In dealing with the recently publicized instances of police officers’ use of deadly force, some reform efforts have been focused on the entities that are central to the successful prosecutions of police—the prosecutor and the grand jury. Some have suggested special, independent prosecutors for these cases so that the process of deciding whether to seek charges against police officers remains untainted by the necessary cooperative relationship between the police department and the prosecutor’s office. Others have urged more transparency in the grand jury process so that the public can scrutinize a prosecutor’s efforts in presenting evidence for an indictment. Still others would like to change the grand jury process entirely—by allowing defense attorneys to participate or giving individual grand jurors more control over the proceedings. While there is merit to all of these approaches, this Article maintains that so long as the legal standard only allows for the prosecution of police when the officers are "unreasonable" in using force, which focuses on a moment of the suspect-victim’s "dangerousness," there will not be much change in the success of prosecuting police for the use of deadly force.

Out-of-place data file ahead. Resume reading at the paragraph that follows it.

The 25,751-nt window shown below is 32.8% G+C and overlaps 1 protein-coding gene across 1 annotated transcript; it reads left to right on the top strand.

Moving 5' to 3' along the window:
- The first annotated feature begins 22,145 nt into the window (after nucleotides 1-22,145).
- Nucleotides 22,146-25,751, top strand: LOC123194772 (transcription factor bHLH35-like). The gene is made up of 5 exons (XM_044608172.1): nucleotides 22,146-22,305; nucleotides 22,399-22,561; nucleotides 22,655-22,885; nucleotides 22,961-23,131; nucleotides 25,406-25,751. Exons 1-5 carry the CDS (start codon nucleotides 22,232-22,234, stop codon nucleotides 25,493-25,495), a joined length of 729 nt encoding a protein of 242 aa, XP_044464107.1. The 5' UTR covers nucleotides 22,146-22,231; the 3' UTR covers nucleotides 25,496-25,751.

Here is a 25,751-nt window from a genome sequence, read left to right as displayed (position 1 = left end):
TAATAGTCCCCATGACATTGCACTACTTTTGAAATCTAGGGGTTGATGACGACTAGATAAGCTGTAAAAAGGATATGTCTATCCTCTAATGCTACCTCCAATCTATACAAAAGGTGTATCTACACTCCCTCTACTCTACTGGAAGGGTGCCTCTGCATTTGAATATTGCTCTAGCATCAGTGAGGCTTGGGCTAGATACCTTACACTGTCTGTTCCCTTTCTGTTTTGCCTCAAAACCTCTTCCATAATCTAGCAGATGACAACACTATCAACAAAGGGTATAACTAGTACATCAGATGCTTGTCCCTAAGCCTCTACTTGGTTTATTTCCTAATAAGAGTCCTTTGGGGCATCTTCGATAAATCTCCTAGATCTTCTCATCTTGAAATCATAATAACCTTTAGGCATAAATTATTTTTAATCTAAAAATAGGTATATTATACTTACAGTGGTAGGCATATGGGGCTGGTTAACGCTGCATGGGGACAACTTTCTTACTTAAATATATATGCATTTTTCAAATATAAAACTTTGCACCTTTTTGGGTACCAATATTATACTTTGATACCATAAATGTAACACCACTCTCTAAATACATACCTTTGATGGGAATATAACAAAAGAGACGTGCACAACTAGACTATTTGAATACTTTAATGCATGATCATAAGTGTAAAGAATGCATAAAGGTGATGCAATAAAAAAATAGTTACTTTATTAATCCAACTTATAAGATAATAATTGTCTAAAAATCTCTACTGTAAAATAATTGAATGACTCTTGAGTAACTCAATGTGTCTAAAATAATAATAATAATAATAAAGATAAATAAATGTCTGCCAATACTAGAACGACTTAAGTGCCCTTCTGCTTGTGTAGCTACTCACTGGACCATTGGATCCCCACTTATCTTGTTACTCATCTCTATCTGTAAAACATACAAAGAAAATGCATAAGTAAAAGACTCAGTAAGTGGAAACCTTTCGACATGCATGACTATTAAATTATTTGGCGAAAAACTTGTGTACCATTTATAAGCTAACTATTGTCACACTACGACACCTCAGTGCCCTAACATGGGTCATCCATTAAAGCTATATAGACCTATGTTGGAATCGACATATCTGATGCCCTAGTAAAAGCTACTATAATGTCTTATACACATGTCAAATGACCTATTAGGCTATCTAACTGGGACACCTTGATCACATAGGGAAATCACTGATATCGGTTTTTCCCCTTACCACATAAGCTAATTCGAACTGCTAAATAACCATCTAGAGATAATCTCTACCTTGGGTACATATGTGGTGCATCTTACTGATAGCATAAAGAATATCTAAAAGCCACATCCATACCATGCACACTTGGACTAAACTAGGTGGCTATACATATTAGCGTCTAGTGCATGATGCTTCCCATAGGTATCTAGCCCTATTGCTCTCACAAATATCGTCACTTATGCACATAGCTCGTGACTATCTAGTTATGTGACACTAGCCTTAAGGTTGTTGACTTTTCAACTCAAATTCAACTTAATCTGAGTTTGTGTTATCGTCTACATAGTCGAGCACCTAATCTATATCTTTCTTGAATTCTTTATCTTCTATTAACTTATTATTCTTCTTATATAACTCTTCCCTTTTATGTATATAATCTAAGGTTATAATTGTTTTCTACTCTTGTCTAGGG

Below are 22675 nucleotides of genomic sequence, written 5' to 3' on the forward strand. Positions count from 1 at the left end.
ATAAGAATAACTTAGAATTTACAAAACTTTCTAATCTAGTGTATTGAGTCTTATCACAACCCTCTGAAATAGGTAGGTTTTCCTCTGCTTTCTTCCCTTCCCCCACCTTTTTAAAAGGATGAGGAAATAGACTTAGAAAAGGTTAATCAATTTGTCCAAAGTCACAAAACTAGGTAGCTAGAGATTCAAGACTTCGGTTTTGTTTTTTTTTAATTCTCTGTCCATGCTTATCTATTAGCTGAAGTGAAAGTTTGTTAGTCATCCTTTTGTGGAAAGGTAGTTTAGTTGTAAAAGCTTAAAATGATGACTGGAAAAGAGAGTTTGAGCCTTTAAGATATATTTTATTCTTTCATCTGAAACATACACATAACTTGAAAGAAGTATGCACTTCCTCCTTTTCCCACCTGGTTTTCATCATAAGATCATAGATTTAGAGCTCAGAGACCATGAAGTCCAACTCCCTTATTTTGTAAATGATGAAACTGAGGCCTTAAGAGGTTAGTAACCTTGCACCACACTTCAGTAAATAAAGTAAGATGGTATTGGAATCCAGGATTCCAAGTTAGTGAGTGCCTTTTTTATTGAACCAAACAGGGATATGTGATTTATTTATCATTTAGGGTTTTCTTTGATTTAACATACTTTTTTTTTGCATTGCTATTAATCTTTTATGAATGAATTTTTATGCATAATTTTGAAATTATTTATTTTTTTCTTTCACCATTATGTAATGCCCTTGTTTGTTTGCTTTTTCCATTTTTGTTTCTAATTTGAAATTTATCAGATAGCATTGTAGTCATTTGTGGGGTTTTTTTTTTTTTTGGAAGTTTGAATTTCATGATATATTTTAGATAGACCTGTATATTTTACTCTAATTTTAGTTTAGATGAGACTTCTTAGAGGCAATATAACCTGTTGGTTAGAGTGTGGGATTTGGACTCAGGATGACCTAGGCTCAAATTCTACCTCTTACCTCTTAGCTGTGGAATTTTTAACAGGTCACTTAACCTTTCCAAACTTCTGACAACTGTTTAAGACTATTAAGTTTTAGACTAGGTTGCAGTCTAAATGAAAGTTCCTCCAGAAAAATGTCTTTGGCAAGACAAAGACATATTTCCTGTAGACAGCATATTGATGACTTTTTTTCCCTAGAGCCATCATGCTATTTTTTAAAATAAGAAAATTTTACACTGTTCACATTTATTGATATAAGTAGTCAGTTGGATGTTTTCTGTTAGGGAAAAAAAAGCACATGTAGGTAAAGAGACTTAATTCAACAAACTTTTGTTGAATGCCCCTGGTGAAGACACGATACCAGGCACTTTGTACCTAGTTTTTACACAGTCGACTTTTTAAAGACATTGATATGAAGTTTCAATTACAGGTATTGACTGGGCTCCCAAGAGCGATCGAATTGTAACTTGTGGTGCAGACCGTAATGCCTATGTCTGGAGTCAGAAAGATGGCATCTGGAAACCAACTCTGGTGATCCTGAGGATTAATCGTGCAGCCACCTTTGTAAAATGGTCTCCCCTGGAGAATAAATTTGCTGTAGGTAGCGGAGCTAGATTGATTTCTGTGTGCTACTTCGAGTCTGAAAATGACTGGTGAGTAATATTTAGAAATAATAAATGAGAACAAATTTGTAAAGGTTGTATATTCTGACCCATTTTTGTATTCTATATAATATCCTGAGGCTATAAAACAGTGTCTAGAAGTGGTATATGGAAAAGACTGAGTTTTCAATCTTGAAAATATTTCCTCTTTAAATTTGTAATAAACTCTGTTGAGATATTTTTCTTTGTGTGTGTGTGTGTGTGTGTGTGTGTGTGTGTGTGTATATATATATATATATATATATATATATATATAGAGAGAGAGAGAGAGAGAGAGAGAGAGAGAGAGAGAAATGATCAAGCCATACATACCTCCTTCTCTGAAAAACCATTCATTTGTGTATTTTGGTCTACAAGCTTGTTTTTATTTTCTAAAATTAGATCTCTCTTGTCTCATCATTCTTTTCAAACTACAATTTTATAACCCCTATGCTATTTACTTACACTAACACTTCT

The persistent problem at the core of prosecuting police for the use of deadly force is that society has not developed norms of acceptable police conduct, and to the extent that any norms do exist in societal views of appropriate law enforcement, they are built upon a foundation of racial biases that all in society unfortunately share. The answer to this dilemma, then, cannot solely focus on removing the conflicted prosecutor or granting more autonomy to the grand jury. To truly curb police misconduct, at least part of the solution must require a shift in perspective. It requires correcting the nearsighted view of reasonable police behavior so that the focus includes norms of conduct taken before an officer gets to the point of making a decision to kill. Further, the solution also requires correcting the colorblind view of deadly force cases by confronting the existence and persistence of racial bias in views on dangerousness and criminality. Prosecutors and grand jurors have roles to play in properly bringing charges against officers that have acted outside of their appropriate roles. But, until those appropriate police roles are normalized and racial bias is confronted, even the most well meaning prosecutor and the most searching grand jury may have difficulty reaching a just result in police deadly force cases.
Jelani Jefferson Exum,
Nearsighted and Colorblind: The Perspective Problems of Police Deadly Force Cases,
65 Clev. St. L. Rev.
available at http://engagedscholarship.csuohio.edu/clevstlrev/vol65/iss4/5